A multi-million dollar project is now underway to protect the neighborhoods along the East River with a series of berms and levees. Klinenberg was the research director for Rebuild by Design, the federal competition to come up with the best flood mitigation schemes. In the article, he touted the ultimate vision, which offered protection for vulnerable residents, but also focused on increasing their access to the waterfront. Here’s part of what he had to say:
The portion of the design proposed for the Lower East Side—which is, for now, the only funded part of the project—lines the waterfront with lushly planted berms that give pedestrians easier access to a slew of amenities on the water’s edge. The berms, which are 18.5 feet at their peak, absorb storm surges when necessary, but their everyday function is just as important: serving as parklands and recreational areas for people who live in an especially gray and unpleasant part of an especially gray city… (The plan) could get steered off course. Late-stage budget cuts could reduce the Lower East Side’s verdant berms to an ugly and imposing seawall, exactly the kind of project that Rebuild by Design was supposed to reject. But so far the plans have wide support from local and federal offices, and other cities around the world have taken notice.
You can read the full article here.
Rep. Nydia Velazquez and SBA Administrator Maria Contreras-Sweet joined AAFE staff and business owners yesterday.
U.S. Rep. Nydia Velazquez and Maria Contreras-Sweet, administrator of the Small Business Administration, were in the neighborhood yesterday to talk up the rejuvenation of a Hurricane Sandy emergency loan program.
That’s right, three years after the big storm there’s a new push to aid businesses and homeowners who became frustrated in the aftermath of Sandy and never processed their applications. In an event at the headquarters of Asian Americans for Equality on Allen Street, they publicized the program, which was brought back to life late last year.
The SBA stopped taking applications in 2013. A report by the Government Accountability Office found that it took the feds as long as 45 days to approve or deny emergency loans. Legislation authored by Velazquez and enacted in November renewed the program. $3.4 million has been loaned in New York City since December.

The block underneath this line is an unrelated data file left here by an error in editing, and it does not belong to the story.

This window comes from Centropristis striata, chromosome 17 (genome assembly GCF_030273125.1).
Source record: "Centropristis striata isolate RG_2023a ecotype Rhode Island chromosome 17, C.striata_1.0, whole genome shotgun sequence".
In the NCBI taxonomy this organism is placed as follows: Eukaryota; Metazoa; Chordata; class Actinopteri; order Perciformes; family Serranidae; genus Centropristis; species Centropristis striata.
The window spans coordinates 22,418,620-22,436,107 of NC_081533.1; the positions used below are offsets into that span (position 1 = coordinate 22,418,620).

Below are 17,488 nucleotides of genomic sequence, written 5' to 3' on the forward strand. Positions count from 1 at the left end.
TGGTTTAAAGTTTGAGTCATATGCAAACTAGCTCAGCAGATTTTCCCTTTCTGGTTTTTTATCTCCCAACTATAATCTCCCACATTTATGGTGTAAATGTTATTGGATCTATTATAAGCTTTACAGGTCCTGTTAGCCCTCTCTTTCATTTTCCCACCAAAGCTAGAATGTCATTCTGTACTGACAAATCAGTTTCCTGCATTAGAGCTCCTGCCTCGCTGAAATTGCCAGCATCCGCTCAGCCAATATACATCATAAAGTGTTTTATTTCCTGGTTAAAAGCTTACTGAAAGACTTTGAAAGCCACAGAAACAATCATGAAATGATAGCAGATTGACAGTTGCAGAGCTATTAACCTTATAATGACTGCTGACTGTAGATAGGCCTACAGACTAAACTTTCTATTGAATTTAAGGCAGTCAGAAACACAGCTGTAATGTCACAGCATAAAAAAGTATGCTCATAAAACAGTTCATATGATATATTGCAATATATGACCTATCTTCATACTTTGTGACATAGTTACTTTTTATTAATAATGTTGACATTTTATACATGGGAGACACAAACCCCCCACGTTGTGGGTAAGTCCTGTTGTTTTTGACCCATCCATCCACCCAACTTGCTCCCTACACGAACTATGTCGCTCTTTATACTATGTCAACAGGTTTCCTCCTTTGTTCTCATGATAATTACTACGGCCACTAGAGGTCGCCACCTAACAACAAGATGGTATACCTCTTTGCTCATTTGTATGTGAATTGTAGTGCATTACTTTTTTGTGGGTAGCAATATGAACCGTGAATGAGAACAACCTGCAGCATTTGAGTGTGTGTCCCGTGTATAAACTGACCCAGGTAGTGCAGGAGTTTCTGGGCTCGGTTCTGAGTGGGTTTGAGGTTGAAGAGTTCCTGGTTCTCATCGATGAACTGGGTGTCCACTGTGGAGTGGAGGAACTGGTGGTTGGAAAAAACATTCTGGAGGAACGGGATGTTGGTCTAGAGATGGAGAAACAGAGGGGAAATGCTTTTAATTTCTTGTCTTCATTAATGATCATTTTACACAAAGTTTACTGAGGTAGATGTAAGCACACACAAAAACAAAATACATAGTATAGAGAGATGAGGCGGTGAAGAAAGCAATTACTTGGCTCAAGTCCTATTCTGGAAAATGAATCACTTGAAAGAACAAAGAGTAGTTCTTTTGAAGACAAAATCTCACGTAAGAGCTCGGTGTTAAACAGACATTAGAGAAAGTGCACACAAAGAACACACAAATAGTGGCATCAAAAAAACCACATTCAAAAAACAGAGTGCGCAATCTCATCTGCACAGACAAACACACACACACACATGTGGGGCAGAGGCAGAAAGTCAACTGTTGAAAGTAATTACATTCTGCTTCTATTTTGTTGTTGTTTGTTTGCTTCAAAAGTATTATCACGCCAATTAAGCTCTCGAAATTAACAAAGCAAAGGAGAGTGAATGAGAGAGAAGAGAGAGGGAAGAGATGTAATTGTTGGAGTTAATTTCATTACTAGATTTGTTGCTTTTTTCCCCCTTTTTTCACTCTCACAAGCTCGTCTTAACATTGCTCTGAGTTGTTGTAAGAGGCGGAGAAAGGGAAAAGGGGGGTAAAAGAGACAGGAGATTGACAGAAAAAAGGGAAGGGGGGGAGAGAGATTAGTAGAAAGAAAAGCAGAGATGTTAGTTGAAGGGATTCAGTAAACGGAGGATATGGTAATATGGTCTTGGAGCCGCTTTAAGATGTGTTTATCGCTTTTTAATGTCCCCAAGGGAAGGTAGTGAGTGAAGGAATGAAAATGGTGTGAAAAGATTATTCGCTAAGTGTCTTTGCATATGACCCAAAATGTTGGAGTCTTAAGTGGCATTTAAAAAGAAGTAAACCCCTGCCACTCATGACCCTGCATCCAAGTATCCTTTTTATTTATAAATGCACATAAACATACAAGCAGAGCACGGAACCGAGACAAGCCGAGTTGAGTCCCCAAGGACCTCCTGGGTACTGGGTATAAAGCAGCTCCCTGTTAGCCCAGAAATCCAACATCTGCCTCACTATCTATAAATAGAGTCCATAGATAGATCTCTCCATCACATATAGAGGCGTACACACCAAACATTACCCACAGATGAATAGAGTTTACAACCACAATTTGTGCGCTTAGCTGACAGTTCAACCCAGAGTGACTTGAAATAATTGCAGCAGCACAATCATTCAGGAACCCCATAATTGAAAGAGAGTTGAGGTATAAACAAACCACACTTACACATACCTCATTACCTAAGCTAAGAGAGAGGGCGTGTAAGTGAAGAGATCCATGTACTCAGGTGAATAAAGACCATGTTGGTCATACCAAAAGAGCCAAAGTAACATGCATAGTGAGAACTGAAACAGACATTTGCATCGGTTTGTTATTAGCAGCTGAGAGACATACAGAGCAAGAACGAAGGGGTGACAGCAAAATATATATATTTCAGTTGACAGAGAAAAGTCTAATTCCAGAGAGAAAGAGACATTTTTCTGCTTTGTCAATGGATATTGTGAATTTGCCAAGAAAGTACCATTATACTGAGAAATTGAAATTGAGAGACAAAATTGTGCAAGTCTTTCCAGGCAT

At yesterday’s press event, the officials highlighted the case of Chinatown businessman Peter Li of “47 Division Street Trading, Inc.” In the aftermath of Sandy, the poultry and meat supplier suffered losses of about $500,000. While AAFE’s Renaissance Economic Development Corp. provided a small emergency loan to the business, the SBA loan wasn’t processed for six months. On average, the government is now pushing through loans in eight days.
There was plenty of praise to go around yesterday for Velazquez and for AAFE. The SBA administrator presented AAFE with an award in recognition of the local non-profit’s longstanding partnership with the SBA.
You can learn more about the SBA Disaster Loan Program here. Residents can receive up to $200,000 to repair physical damage — and $40,000 to replace personal belongings. Businesses and non-profits are eligible for up to $2 million.
The public is invited to NYC Comptroller’s Hurricane Sandy oversight hearing tonight at Two Bridges Tower, 82 Rutgers Slip. The meeting begins at 7 p.m.
The post-Hurricane Sandy initiative, New York Rising, is holding a series of meetings early next month. See the flyer above or check out the NY Rising web site for more information.
Last night we reported that Knickerbocker Village, the affordable housing complex near the Manhattan Bridge, had been awarded $1.46 million in federal hurricane recovery funds. More details were released a short time ago at a news conference on the Lower East Side.
Tomorrow -a day after the one year anniversary of Hurricane Sandy – city officials will finally announce that Knickerbocker Village has been awarded federal disaster aid.
Here’s a look at some events and updated information regarding today’s one year anniversary of Hurricane Sandy.
This coming Tuesday is the one-year anniversary of Hurricane Sandy. Among the events to mark the occasion is a forum featuring experts and community leaders at University Settlement.
The following story first appeared in the October 2013 edition of The Lo-Down’s print magazine.